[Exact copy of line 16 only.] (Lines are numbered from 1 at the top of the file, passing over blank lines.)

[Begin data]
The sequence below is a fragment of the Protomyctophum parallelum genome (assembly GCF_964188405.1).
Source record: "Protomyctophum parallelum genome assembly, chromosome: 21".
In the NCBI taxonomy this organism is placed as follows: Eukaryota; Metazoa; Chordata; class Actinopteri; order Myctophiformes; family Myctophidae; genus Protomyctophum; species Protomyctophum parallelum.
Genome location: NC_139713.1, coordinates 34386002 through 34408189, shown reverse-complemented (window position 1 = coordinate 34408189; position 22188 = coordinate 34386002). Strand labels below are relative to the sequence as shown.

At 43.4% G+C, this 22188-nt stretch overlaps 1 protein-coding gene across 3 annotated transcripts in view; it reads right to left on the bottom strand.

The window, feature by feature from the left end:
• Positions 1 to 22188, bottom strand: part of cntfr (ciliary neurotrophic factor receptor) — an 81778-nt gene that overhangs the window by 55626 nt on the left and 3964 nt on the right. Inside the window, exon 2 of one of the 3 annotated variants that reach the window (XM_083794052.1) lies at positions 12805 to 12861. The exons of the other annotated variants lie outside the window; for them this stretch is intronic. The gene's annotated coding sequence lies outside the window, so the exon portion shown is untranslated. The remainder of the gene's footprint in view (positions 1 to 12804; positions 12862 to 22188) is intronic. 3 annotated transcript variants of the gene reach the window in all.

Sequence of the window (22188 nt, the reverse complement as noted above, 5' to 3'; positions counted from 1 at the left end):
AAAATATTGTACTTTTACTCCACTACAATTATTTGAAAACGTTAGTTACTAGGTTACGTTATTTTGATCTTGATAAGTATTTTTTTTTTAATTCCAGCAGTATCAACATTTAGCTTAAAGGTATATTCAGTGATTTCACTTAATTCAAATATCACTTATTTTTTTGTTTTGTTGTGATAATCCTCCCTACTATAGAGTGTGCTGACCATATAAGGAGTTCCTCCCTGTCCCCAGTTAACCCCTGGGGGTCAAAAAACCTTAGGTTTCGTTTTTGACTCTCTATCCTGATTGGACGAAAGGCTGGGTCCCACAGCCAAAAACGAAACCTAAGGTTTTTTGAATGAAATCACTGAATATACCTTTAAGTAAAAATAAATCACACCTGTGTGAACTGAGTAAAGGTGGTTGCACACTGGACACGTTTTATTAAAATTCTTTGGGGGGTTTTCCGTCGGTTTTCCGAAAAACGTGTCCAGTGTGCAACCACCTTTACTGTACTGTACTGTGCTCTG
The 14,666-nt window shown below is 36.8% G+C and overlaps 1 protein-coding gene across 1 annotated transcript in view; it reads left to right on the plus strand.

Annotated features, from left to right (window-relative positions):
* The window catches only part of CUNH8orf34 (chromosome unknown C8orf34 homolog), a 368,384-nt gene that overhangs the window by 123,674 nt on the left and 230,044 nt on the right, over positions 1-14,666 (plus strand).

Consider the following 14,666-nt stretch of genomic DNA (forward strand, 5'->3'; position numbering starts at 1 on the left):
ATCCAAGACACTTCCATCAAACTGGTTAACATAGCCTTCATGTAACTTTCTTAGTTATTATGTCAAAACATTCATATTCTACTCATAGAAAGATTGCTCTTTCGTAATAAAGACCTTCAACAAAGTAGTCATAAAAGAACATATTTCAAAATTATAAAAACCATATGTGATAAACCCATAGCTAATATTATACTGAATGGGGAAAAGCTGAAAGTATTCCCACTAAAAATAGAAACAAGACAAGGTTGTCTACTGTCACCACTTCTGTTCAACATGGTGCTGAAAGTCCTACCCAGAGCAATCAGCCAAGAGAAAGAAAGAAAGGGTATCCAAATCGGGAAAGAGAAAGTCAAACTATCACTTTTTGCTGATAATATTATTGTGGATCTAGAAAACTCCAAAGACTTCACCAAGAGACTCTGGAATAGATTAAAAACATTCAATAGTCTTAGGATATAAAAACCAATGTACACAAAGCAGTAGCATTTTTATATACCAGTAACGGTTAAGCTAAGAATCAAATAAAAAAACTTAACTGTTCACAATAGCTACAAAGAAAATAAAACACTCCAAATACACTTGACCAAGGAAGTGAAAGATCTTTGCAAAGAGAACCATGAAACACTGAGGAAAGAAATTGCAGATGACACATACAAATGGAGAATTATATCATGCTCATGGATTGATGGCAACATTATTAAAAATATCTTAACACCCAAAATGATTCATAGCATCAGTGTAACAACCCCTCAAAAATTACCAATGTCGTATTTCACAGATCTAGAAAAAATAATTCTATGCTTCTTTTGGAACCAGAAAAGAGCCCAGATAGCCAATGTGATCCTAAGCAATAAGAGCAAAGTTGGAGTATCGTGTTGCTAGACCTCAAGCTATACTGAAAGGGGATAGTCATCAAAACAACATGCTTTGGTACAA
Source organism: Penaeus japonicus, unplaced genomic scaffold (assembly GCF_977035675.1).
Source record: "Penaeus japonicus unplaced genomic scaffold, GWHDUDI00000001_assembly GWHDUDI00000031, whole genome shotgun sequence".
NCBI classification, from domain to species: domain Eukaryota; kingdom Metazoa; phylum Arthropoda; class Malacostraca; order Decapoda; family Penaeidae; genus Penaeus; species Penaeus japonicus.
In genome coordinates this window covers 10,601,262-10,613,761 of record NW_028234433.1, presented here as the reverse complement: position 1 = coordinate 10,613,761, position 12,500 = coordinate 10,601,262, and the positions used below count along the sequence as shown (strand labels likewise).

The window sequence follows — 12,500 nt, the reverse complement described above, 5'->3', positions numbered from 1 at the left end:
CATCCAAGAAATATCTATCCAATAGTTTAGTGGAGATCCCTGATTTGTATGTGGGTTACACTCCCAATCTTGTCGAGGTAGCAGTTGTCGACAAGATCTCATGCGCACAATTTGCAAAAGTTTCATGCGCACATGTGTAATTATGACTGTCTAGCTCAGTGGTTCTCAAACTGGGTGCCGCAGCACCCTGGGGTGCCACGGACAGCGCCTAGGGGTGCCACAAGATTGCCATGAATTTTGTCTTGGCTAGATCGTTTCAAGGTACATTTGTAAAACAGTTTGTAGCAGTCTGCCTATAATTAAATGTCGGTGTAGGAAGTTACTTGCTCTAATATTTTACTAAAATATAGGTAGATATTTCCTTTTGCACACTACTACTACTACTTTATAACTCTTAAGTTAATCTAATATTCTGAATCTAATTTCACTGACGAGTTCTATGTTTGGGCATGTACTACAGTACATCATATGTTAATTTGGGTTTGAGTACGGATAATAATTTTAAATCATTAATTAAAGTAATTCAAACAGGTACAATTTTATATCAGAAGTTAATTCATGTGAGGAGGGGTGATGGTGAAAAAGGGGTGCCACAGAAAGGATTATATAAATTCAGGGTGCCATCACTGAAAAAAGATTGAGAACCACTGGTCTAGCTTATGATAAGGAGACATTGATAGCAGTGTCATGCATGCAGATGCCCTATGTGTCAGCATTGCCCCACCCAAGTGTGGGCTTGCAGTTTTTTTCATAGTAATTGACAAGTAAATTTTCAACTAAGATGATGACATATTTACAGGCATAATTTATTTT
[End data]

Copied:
Source record: "Penaeus japonicus unplaced genomic scaffold, GWHDUDI00000001_assembly GWHDUDI00000031, whole genome shotgun sequence".